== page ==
In the woods, naked-because-they’ve-just-transformed Alcide and Sam run into one another while Sookie whines that the vampires aren’t finding her fast enough. Bill has a flashback to life during the Civil War just before he left to fight. A Fortenberry ancestor takes portraits of the family, and Bill assures his daughter that he’ll come TB3.1home. The flashback is poignant, but it’s oddly placed here, and it’s jarring when we return to the present to the Reverend’s home. The Reverend tucks in Lettie May before talking to Willa. He tells her about his past and about Lettie May’s predilection for addiction, and then he says that she must find someplace else to go, otherwise Lettie May will continue the cycle. And back at Lafayette’s home, he and James are high. They flirt, and Lafayette questions James’s feelings. James, however, says that because of his relationship with Jessica, he will not act on the attraction, and then he goes home.

Back in Eric’s flashback, the Yakimono have decided to pay Eric a visit. They capture Pam and Sylvie, and Eric is forced to choose between the two. He chooses Pam, of course, but not without a loss. Now we know why Sylvie was mentioned among Godric and Nora as those Eric misses, but it’s a misstep to have completely left her until the final season and so use her mainly as a plot device. Back in present day, Pam urges Eric to live, to fight. Apparently, Hep-V vampires are living longer than before, meaning that there have been some sort of developments in treating the disease. And then she comes upon the best reason she can think of for Eric to live—Sarah Newlin is still alive. Eric agrees that finding Newlin is a pretty good reason to try to stay alive for a while, it seems. Revenge can be a powerful motivator.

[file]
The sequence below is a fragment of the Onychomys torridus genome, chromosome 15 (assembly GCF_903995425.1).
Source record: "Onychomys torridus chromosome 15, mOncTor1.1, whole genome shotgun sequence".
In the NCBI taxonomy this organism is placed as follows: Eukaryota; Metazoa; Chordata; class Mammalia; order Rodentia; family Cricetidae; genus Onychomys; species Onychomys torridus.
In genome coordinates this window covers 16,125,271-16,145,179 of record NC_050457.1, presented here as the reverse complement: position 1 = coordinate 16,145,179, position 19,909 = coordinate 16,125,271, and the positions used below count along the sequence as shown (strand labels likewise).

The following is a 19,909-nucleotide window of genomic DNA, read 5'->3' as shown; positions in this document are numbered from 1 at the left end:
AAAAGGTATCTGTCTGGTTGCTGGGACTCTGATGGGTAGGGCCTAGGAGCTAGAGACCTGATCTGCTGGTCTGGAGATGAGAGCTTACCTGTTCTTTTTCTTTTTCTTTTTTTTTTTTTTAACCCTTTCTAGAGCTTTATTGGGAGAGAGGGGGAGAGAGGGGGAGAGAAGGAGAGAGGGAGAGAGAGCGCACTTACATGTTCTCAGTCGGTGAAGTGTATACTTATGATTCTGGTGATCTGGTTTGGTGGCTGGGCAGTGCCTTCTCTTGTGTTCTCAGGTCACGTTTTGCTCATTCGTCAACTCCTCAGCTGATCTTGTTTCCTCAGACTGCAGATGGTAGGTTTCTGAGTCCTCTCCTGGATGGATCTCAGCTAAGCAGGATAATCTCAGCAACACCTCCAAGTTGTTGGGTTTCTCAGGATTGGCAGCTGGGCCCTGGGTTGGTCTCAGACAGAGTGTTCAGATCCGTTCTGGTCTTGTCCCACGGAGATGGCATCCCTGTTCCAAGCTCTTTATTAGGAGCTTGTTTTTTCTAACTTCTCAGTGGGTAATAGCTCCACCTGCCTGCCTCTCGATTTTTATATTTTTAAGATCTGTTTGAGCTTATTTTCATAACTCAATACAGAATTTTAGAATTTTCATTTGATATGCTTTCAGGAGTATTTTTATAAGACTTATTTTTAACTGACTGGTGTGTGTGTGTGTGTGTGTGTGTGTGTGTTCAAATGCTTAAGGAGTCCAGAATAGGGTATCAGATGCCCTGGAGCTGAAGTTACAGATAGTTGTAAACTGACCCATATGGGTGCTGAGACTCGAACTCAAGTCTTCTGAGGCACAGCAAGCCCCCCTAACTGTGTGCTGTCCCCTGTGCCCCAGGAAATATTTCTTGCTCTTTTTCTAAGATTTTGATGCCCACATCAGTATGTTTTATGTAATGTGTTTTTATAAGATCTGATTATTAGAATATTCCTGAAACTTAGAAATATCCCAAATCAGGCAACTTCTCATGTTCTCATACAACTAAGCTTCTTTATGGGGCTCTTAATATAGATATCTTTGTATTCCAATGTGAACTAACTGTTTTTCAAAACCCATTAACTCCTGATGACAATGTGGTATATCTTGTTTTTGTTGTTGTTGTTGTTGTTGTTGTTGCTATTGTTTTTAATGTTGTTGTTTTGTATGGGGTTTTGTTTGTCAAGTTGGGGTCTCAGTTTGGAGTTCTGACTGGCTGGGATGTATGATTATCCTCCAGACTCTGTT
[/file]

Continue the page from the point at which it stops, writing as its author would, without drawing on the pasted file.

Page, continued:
Newlin, meanwhile, is in bed with the yogi. She goes to fetch a bottle of wine for the two, and then Yakimono show up here, too. They’re none too happy about her involvement in bombing their factories. When the yogi won’t tell them where Sarah is, the chop off his head. But from the wine cellar she hears the confrontation and sees the blood seeping beneath the door. Sarah, you in trouble, girl.


And back in the clearing, Holly finds Sookie. The Hep V vamps show up just as Sam and Alcide and Andy, Jessica, and Jason do, and they manage to kill most of the vampires. Sookie is covered with infected blood, though, and while they try to clean her off, the mob shows up. In the chaos, Alcide is shot. Sookie is offered the chance to turn him into a vampire, but she refuses. Part of this is, I’m sure, an act of mercy. But after what she said to Bill, we know that part of this is also because of her complex feelings about Alcide.


So long, Alcide

And that’s it for this week. All in all it wasn’t a bad episode, but it doesn’t feel like a show a third of the way to its series finale. We’ll see what the group is up to next week, as I review the show from the beach! 🙂